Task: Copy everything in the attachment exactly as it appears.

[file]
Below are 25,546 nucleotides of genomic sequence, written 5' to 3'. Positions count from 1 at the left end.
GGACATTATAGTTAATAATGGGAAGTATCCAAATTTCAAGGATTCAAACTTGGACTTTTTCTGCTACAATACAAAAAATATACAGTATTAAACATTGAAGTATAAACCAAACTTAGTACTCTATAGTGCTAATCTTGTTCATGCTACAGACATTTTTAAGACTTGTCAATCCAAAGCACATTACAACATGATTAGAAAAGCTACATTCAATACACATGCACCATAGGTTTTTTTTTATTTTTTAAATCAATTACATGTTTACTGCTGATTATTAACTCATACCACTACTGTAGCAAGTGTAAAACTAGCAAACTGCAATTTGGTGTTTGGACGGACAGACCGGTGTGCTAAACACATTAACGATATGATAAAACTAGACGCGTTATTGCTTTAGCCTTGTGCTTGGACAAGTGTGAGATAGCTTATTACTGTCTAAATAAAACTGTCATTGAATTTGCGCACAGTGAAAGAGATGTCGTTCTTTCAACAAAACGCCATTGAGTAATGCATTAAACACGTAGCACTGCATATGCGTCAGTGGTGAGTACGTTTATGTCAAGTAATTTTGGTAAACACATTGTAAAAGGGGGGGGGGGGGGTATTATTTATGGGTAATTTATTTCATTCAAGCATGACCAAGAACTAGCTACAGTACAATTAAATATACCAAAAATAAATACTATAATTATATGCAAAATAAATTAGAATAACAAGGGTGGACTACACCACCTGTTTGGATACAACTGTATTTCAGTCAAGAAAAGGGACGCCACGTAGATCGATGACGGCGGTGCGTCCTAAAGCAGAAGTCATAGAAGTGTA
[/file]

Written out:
Below are 25,546 nucleotides of genomic sequence, written 5' to 3'. Positions count from 1 at the left end.
GGACATTATAGTTAATAATGGGAAGTATCCAAATTTCAAGGATTCAAACTTGGACTTTTTCTGCTACAATACAAAAAATATACAGTATTAAACATTGAAGTATAAACCAAACTTAGTACTCTATAGTGCTAATCTTGTTCATGCTACAGACATTTTTAAGACTTGTCAATCCAAAGCACATTACAACATGATTAGAAAAGCTACATTCAATACACATGCACCATAGGTTTTTTTTTATTTTTTAAATCAATTACATGTTTACTGCTGATTATTAACTCATACCACTACTGTAGCAAGTGTAAAACTAGCAAACTGCAATTTGGTGTTTGGACGGACAGACCGGTGTGCTAAACACATTAACGATATGATAAAACTAGACGCGTTATTGCTTTAGCCTTGTGCTTGGACAAGTGTGAGATAGCTTATTACTGTCTAAATAAAACTGTCATTGAATTTGCGCACAGTGAAAGAGATGTCGTTCTTTCAACAAAACGCCATTGAGTAATGCATTAAACACGTAGCACTGCATATGCGTCAGTGGTGAGTACGTTTATGTCAAGTAATTTTGGTAAACACATTGTAAAAGGGGGGGGGGGGGGTATTATTTATGGGTAATTTATTTCATTCAAGCATGACCAAGAACTAGCTACAGTACAATTAAATATACCAAAAATAAATACTATAATTATATGCAAAATAAATTAGAATAACAAGGGTGGACTACACCACCTGTTTGGATACAACTGTATTTCAGTCAAGAAAAGGGACGCCACGTAGATCGATGACGGCGGTGCGTCCTAAAGCAGAAGTCATAGAAGTGTA